Denver Broncos Defense
The Broncos' talent on defense paired with Fangio's acumen on that side of the ball should have theoretically produced a strong season on defense.
However, Denver finished the year a disappointing 20th in the NFL with 5.64 yards per play allowed.
They were 13th against the pass (6.25) but 29th against the run (4.79), with their efforts in stopping opposing attacks not helped by Lock's propensity for turnovers.
A freak injury to Von Miller before the season robbed Denver of one of the most dominant pass rushers of his generation, but the Broncos still finished tied-10th in sacks (39) and 10th in total negative pass plays forced (50).
By contrast, they only forced 83 negative run plays, that total putting them 23rd in the NFL.
Stefon Diggs took advantage of the Broncos off coverage (5+ yards of pre-snap cushion), which he faced on 33 of 40 routes (83%).— Next Gen Stats (@NextGenStats) December 20, 2020
Stefon Diggs vs Off Coverage
10 receptions (T-3rd most in a game this season)
131 yards (4th-most)#BUFvsDEN | #BillsMafia pic.twitter.com/xUjJ5HSKiP
The pressure the Broncos created last season did not translate to takeaways, with just three teams producing fewer than Denver's 16.
A lack of a settled line-up at cornerback was a significant reason for their struggles stopping the pass and taking away the football.
Kareem Jackson and Michael Ojemudia were the only Broncos cornerbacks to play in all 16 games, with the latter enduring a difficult rookie year.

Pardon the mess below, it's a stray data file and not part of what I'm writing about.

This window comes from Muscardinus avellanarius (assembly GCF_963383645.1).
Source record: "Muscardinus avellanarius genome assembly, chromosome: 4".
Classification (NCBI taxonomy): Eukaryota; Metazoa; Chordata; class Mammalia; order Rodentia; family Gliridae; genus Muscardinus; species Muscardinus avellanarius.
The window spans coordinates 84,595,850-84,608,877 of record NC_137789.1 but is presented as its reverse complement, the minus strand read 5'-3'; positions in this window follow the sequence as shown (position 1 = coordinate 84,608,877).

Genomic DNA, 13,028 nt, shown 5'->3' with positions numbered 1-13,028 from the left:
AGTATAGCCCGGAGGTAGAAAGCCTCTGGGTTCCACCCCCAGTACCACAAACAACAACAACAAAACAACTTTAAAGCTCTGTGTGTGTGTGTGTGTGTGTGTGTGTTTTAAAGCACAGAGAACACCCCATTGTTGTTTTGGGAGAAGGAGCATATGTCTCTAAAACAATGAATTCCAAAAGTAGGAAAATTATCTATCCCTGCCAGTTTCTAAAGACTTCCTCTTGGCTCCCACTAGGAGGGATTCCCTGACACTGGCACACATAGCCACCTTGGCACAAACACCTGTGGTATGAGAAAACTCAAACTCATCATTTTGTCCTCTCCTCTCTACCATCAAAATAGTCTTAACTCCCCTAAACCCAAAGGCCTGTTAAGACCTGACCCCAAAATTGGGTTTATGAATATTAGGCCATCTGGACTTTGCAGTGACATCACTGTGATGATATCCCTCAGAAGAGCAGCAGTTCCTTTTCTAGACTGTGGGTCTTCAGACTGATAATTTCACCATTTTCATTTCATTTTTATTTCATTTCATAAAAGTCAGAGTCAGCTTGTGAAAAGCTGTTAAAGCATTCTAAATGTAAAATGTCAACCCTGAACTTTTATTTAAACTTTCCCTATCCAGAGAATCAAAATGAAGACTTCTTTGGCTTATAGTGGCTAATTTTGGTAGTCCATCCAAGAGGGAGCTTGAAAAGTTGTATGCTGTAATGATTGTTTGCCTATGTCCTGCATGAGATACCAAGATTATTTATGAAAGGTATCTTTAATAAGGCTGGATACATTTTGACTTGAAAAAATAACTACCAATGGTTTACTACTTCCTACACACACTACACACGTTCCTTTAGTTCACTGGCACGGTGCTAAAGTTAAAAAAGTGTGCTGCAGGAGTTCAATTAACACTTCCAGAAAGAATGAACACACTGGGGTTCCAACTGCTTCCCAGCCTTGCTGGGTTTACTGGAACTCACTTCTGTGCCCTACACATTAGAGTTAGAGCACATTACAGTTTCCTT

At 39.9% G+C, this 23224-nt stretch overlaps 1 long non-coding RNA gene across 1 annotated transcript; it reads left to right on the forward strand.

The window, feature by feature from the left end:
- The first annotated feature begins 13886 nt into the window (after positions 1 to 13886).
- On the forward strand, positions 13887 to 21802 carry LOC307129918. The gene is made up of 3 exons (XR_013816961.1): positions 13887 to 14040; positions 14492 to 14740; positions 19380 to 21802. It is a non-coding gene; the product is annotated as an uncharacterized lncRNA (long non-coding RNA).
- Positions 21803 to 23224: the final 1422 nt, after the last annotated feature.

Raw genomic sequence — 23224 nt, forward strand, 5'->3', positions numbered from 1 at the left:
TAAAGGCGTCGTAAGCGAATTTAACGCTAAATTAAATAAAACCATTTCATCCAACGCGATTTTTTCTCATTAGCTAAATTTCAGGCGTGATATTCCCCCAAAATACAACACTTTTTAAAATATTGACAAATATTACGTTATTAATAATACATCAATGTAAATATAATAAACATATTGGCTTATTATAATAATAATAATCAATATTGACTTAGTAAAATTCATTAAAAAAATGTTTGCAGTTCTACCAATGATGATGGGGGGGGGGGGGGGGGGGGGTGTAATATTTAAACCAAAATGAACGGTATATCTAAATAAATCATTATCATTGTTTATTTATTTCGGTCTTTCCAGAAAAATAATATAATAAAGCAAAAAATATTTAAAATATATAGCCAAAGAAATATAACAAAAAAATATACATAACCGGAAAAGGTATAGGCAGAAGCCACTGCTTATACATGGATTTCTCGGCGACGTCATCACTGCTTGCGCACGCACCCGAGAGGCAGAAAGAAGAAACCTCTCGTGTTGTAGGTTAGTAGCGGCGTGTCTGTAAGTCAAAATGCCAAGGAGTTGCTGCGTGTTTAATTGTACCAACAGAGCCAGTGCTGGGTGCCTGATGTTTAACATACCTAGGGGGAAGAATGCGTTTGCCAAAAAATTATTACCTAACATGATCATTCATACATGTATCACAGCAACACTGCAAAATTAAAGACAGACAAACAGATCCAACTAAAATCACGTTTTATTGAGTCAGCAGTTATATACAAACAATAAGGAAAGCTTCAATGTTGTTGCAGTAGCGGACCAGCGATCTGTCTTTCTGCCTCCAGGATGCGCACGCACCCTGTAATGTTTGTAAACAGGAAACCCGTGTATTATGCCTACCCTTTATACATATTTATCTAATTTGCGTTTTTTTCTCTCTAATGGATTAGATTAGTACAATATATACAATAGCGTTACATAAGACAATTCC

Ojemudia had a burn percentage of 63 in 2020. A burn occurs when the receiver is open for a number of yards that take up a certain percentage of yards to go for a first down, depending on the down, with the defender credited with giving up burn yardage regardless of whether the ball is caught.
No Denver cornerback allowed more yards per burn than Ojemudia's 18.1, with corner featuring prominently on a long list of offseason issues the Broncos must fix.
Denver Broncos Offseason
New general manager George Paton has a lot of significant decisions to make to try to inspire a turnaround in fortunes.
The Broncos' future at quarterback casts a large shadow over their plans for the rest of the roster. Picking ninth in the draft, they are in a decent spot to land one of Justin Fields, Zach Wilson or Trey Lance, the three quarterbacks seen as the cream of the crop after presumptive number one overall pick Trevor Lawrence.
Denver must decide whether to stick with Lock or cut him loose in favour of one of that trio, with a possible trade for Deshaun Watson appearing unlikely at this point.
There is a similarly significant decision to make concerning Miller, who will be 32 come the 2021 season and has a contract option the Broncos could decline, eschewing a salary cap hit of $22.25million and making him a free agent.
The Broncos are projected to have $48m in cap space, assuming a cap of $185m, even with Miller on the roster, and a large portion of that may go towards re-signing Pro Bowl free safety Justin Simmons, who played on the franchise tag in 2020.
If they can keep hold of Simmons and find dependable reinforcements at corner, the Broncos defense will be well-placed to make a return to the top half of the league in 2021.
Yet the fate of next season's Broncos likely rests on Paton's ability to succeed where predecessor John Elway consistently failed, and come to a definitive and correct answer under center.